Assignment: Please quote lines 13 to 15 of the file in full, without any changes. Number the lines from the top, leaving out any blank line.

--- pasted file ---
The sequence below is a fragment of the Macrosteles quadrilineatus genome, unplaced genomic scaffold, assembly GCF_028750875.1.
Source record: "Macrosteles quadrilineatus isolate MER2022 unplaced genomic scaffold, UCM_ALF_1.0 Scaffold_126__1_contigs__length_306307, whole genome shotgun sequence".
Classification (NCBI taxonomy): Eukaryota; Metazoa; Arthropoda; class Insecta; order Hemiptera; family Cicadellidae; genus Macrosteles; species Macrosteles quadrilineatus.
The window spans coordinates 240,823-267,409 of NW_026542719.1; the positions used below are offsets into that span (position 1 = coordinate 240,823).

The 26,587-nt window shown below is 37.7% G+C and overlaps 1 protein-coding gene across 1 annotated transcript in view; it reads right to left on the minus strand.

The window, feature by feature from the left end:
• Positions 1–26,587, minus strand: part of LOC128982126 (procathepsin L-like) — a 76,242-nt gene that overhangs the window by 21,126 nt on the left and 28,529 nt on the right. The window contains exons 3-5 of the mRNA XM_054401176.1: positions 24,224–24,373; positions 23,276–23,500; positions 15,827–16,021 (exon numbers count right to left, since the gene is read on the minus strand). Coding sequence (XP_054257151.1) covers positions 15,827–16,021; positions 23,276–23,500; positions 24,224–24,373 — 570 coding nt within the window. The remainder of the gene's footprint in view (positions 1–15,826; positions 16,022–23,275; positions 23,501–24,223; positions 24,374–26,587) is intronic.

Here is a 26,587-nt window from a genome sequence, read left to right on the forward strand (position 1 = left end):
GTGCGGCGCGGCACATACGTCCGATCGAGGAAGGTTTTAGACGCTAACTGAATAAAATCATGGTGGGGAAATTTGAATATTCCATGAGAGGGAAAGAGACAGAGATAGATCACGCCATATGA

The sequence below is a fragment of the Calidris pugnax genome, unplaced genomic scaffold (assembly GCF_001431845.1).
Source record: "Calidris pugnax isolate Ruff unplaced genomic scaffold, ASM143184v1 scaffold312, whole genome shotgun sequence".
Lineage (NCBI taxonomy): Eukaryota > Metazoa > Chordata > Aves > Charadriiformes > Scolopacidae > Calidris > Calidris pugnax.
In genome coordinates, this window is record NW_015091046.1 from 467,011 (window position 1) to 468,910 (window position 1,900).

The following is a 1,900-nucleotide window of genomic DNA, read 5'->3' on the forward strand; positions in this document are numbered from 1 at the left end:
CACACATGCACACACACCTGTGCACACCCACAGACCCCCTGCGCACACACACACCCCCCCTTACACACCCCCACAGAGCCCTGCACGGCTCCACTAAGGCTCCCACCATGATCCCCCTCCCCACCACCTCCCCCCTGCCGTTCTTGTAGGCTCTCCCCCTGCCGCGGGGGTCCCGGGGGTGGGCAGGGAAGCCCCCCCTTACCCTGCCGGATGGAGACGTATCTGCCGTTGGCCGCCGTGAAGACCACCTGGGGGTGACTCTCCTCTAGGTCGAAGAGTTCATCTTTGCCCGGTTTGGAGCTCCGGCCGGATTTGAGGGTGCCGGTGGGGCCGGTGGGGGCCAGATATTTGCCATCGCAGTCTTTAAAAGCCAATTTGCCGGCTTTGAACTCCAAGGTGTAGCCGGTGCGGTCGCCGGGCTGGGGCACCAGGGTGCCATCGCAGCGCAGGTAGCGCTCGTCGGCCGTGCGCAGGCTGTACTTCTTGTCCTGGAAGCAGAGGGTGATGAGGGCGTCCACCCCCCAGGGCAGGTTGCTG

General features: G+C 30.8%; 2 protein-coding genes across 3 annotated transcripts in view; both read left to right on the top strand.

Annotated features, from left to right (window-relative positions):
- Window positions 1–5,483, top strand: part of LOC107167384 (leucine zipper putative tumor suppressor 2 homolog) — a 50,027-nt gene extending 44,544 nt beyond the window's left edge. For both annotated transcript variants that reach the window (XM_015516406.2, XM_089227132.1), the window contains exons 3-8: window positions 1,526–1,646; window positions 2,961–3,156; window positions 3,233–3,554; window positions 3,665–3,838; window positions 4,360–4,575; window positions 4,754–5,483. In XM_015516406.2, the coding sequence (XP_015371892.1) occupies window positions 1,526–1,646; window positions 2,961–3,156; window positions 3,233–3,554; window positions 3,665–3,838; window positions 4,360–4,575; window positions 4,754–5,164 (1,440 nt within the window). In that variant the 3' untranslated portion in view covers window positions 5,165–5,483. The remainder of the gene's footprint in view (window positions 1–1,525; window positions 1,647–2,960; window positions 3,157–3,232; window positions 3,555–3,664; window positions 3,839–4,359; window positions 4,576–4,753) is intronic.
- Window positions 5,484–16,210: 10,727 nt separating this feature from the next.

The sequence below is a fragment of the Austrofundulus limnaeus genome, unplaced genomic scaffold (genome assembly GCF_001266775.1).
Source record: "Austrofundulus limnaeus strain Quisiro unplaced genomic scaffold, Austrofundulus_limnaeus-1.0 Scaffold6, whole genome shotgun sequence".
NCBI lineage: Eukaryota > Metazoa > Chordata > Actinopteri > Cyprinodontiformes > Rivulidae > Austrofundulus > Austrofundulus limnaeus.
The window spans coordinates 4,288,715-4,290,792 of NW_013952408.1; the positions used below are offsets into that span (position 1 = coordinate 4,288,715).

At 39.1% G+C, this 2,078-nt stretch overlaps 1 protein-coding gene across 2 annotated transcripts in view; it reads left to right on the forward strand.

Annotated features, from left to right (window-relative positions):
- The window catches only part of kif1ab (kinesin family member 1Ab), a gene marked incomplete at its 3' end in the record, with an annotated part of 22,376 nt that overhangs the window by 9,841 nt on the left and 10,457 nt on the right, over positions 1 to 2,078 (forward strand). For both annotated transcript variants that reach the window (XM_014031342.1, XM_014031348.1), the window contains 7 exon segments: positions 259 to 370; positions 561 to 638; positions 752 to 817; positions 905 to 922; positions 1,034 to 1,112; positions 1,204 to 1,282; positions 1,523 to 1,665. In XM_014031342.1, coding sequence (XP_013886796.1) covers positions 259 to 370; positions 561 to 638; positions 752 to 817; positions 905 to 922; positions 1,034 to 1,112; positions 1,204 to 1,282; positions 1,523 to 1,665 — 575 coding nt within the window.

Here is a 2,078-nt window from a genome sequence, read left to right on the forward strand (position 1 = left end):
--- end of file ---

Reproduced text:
In genome coordinates, this window is record NW_015091046.1 from 467,011 (window position 1) to 468,910 (window position 1,900).

The following is a 1,900-nucleotide window of genomic DNA, read 5'->3' on the forward strand; positions in this document are numbered from 1 at the left end:
CACACATGCACACACACCTGTGCACACCCACAGACCCCCTGCGCACACACACACCCCCCCTTACACACCCCCACAGAGCCCTGCACGGCTCCACTAAGGCTCCCACCATGATCCCCCTCCCCACCACCTCCCCCCTGCCGTTCTTGTAGGCTCTCCCCCTGCCGCGGGGGTCCCGGGGGTGGGCAGGGAAGCCCCCCCTTACCCTGCCGGATGGAGACGTATCTGCCGTTGGCCGCCGTGAAGACCACCTGGGGGTGACTCTCCTCTAGGTCGAAGAGTTCATCTTTGCCCGGTTTGGAGCTCCGGCCGGATTTGAGGGTGCCGGTGGGGCCGGTGGGGGCCAGATATTTGCCATCGCAGTCTTTAAAAGCCAATTTGCCGGCTTTGAACTCCAAGGTGTAGCCGGTGCGGTCGCCGGGCTGGGGCACCAGGGTGCCATCGCAGCGCAGGTAGCGCTCGTCGGCCGTGCGCAGGCTGTACTTCTTGTCCTGGAAGCAGAGGGTGATGAGGGCGTCCACCCCCCAGGGCAGGTTGCTG